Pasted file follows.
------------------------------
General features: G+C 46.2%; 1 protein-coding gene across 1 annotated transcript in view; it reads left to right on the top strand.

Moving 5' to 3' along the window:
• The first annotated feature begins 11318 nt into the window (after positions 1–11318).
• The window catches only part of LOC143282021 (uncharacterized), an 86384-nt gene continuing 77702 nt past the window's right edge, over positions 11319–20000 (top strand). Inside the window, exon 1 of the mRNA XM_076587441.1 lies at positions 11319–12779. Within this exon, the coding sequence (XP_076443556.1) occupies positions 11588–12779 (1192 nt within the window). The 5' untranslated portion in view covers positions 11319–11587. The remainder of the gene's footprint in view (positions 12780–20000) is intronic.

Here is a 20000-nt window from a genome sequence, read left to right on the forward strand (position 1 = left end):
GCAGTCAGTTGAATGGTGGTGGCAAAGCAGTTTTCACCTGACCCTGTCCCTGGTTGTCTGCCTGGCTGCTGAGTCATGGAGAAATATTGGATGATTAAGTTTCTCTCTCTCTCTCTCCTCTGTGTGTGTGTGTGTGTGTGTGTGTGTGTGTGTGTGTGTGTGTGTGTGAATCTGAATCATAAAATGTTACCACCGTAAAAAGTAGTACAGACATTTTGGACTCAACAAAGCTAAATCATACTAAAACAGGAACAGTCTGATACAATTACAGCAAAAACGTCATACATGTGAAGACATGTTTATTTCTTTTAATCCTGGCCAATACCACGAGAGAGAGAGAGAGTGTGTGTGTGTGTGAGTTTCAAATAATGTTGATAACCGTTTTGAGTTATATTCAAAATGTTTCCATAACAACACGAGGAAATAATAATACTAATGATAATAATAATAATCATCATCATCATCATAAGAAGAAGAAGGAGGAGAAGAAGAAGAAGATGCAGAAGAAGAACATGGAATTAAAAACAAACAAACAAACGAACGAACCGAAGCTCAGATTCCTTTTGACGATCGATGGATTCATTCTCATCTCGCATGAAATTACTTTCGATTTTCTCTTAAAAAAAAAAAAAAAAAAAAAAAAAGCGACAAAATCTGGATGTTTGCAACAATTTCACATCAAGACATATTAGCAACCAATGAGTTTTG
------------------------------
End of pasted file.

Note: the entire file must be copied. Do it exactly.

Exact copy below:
General features: G+C 46.2%; 1 protein-coding gene across 1 annotated transcript in view; it reads left to right on the top strand.

Moving 5' to 3' along the window:
• The first annotated feature begins 11318 nt into the window (after positions 1–11318).
• The window catches only part of LOC143282021 (uncharacterized), an 86384-nt gene continuing 77702 nt past the window's right edge, over positions 11319–20000 (top strand). Inside the window, exon 1 of the mRNA XM_076587441.1 lies at positions 11319–12779. Within this exon, the coding sequence (XP_076443556.1) occupies positions 11588–12779 (1192 nt within the window). The 5' untranslated portion in view covers positions 11319–11587. The remainder of the gene's footprint in view (positions 12780–20000) is intronic.

Here is a 20000-nt window from a genome sequence, read left to right on the forward strand (position 1 = left end):
GCAGTCAGTTGAATGGTGGTGGCAAAGCAGTTTTCACCTGACCCTGTCCCTGGTTGTCTGCCTGGCTGCTGAGTCATGGAGAAATATTGGATGATTAAGTTTCTCTCTCTCTCTCTCCTCTGTGTGTGTGTGTGTGTGTGTGTGTGTGTGTGTGTGTGTGTGTGTGTGAATCTGAATCATAAAATGTTACCACCGTAAAAAGTAGTACAGACATTTTGGACTCAACAAAGCTAAATCATACTAAAACAGGAACAGTCTGATACAATTACAGCAAAAACGTCATACATGTGAAGACATGTTTATTTCTTTTAATCCTGGCCAATACCACGAGAGAGAGAGAGAGTGTGTGTGTGTGTGAGTTTCAAATAATGTTGATAACCGTTTTGAGTTATATTCAAAATGTTTCCATAACAACACGAGGAAATAATAATACTAATGATAATAATAATAATCATCATCATCATCATAAGAAGAAGAAGGAGGAGAAGAAGAAGAAGATGCAGAAGAAGAACATGGAATTAAAAACAAACAAACAAACGAACGAACCGAAGCTCAGATTCCTTTTGACGATCGATGGATTCATTCTCATCTCGCATGAAATTACTTTCGATTTTCTCTTAAAAAAAAAAAAAAAAAAAAAAAAAGCGACAAAATCTGGATGTTTGCAACAATTTCACATCAAGACATATTAGCAACCAATGAGTTTTG